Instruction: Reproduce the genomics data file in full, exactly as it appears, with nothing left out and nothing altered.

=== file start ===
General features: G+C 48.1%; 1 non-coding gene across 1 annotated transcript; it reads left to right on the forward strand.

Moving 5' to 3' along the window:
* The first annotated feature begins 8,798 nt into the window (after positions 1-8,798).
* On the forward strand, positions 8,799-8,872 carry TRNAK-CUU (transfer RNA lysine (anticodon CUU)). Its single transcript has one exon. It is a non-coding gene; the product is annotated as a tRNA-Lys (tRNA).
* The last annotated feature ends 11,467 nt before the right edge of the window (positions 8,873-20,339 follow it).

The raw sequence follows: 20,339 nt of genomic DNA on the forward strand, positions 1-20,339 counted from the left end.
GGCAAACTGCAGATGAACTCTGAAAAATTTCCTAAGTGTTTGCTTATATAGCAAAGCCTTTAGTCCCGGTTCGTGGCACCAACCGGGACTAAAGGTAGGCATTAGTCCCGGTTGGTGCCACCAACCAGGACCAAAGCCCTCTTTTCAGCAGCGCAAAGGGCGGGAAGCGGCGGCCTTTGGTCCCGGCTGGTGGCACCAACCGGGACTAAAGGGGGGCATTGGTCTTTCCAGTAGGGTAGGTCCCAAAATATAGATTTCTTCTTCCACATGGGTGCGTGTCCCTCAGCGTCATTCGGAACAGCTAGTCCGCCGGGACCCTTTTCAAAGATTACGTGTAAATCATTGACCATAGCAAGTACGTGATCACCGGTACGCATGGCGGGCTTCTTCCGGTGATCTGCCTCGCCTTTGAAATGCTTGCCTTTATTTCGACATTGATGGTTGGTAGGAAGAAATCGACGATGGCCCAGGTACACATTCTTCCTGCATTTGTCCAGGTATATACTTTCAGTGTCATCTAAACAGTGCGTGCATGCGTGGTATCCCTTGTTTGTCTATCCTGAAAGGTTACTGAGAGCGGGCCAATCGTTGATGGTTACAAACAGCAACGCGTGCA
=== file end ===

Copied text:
General features: G+C 48.1%; 1 non-coding gene across 1 annotated transcript; it reads left to right on the forward strand.

Moving 5' to 3' along the window:
* The first annotated feature begins 8,798 nt into the window (after positions 1-8,798).
* On the forward strand, positions 8,799-8,872 carry TRNAK-CUU (transfer RNA lysine (anticodon CUU)). Its single transcript has one exon. It is a non-coding gene; the product is annotated as a tRNA-Lys (tRNA).
* The last annotated feature ends 11,467 nt before the right edge of the window (positions 8,873-20,339 follow it).

The raw sequence follows: 20,339 nt of genomic DNA on the forward strand, positions 1-20,339 counted from the left end.
GGCAAACTGCAGATGAACTCTGAAAAATTTCCTAAGTGTTTGCTTATATAGCAAAGCCTTTAGTCCCGGTTCGTGGCACCAACCGGGACTAAAGGTAGGCATTAGTCCCGGTTGGTGCCACCAACCAGGACCAAAGCCCTCTTTTCAGCAGCGCAAAGGGCGGGAAGCGGCGGCCTTTGGTCCCGGCTGGTGGCACCAACCGGGACTAAAGGGGGGCATTGGTCTTTCCAGTAGGGTAGGTCCCAAAATATAGATTTCTTCTTCCACATGGGTGCGTGTCCCTCAGCGTCATTCGGAACAGCTAGTCCGCCGGGACCCTTTTCAAAGATTACGTGTAAATCATTGACCATAGCAAGTACGTGATCACCGGTACGCATGGCGGGCTTCTTCCGGTGATCTGCCTCGCCTTTGAAATGCTTGCCTTTATTTCGACATTGATGGTTGGTAGGAAGAAATCGACGATGGCCCAGGTACACATTCTTCCTGCATTTGTCCAGGTATATACTTTCAGTGTCATCTAAACAGTGCGTGCATGCGTGGTATCCCTTGTTTGTCTATCCTGAAAGGTTACTGAGAGCGGGCCAATCGTTGATGGTTACAAACAGCAACGCGTGCA